These statistics can also indicate an overloaded Ethernet network. See "Diagnosing an Overloaded Ethernet Network" on page 1-12.
  1. If network statistics indicate faulty Ethernet hardware, use the procedures in the following sections to isolate and solve the problem.
In most of these procedures, you isolate the failure by replacing each possibly faulty component with one that you know is working. If you have a combination of Ethernet types, you must verify each type separately.
  1. If replacing Ethernet hardware does not solve the problem, try using another Ethernet type, if possible-for example, replace 10BaseT with BNC (10Base2).
The PortMaster might have a faulty Ethernet bus on its network interface card (NIC). Because AUI (10Base5) and BNC use a different Ethernet bus from 10BaseT, these types can function when 10BaseT does not, and vice versa.
If this behavior occurs, call Lucent Remote Access Technical Support.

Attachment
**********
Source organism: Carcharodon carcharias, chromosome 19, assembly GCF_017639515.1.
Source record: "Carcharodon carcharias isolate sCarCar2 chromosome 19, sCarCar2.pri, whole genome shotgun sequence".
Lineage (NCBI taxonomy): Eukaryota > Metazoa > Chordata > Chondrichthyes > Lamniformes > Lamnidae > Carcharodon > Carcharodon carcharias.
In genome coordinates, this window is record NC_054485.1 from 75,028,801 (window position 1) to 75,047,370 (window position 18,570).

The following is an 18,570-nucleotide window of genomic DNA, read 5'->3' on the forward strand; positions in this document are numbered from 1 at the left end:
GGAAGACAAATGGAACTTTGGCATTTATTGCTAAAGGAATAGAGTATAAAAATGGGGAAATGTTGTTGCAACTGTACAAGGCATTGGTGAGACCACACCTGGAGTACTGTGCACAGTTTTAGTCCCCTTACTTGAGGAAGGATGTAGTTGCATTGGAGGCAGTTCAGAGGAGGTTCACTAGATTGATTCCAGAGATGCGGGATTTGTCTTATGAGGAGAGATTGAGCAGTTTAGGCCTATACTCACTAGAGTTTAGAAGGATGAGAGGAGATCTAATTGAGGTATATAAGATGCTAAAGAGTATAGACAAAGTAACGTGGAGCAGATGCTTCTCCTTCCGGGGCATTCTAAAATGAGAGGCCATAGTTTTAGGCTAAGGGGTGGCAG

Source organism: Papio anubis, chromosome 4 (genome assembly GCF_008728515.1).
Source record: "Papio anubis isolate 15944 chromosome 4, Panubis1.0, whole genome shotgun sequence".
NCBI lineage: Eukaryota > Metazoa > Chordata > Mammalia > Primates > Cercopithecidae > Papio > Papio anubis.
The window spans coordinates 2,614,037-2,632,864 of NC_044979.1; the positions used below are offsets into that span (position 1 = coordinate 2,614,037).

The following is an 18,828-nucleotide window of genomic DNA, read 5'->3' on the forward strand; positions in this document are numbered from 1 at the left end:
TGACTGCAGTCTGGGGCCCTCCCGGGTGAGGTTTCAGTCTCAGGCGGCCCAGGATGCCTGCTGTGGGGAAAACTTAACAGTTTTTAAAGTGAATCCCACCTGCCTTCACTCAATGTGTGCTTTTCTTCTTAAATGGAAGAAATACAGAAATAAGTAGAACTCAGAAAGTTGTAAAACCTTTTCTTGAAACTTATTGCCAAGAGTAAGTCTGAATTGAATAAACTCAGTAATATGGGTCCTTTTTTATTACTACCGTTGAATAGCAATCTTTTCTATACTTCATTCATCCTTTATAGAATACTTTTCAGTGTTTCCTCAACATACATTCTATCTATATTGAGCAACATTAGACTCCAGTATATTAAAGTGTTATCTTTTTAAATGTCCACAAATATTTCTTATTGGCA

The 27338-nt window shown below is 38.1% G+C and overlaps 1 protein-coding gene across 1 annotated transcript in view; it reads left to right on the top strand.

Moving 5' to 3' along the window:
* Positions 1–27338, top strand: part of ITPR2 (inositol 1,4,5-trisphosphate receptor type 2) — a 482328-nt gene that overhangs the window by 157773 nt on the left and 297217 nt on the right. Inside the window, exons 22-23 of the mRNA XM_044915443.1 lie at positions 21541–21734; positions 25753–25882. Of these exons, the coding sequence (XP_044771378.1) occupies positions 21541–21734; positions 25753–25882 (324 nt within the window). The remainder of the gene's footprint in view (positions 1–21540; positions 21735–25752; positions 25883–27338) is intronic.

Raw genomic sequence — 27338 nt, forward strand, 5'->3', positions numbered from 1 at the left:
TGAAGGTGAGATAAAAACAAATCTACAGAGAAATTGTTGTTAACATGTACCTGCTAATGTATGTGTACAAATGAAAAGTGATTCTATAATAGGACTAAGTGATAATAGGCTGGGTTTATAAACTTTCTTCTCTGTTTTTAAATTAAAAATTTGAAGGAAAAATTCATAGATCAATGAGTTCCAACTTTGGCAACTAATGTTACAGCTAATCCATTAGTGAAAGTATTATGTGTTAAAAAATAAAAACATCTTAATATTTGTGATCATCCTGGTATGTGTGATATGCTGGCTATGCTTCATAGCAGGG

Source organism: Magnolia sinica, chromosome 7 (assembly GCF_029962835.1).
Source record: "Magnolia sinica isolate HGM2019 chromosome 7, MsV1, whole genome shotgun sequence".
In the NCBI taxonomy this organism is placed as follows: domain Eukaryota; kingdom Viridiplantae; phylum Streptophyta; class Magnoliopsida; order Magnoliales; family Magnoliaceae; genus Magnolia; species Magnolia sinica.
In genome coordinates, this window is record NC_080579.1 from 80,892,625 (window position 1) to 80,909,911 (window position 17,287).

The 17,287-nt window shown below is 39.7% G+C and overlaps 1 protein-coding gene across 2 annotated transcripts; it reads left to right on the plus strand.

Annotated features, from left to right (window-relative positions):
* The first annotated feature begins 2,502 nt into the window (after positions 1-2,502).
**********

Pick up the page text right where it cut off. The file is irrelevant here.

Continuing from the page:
Checking 10BaseT (RJ-45, Twisted Pair) Hardware

Use the following procedure to check 10BaseT Ethernet external hardware. After each step, ping another host on the network and check for ARP requests. (See "Verifying Network Connections" on page 3-9)

  1. Verify that you are using a Category 5 twisted pair cable with an RJ-48C DB modular connector.

  2. Verify that the link status LEDs on the PortMaster and the hub for the associated port are lit.

    If the LEDs are not lit, there might be a problem with link integrity. Verify the following:

  3. Replace the Ethernet cable with a working cable.

  4. Move the Ethernet cable to a different, working port on the Ethernet hub.

  5. Replace the hub with a working hub.

  6. Make sure that the cables are securely crimped into their connectors.

Checking BNC (10Base2, Coaxial, Thinnet) Hardware

Use the following procedure to check BNC Ethernet external hardware. After each step, ping another host on the network and check for ARP requests. (See "Verifying Network Connections" on page 3-9)

  1. Verify that you are using a RG-58 A/U 50-ohm coaxial cable, and that it is securely in place.

    BNC connectors often come undone.

  2. Verify that you are using T-connectors on all BNC Ethernet connections.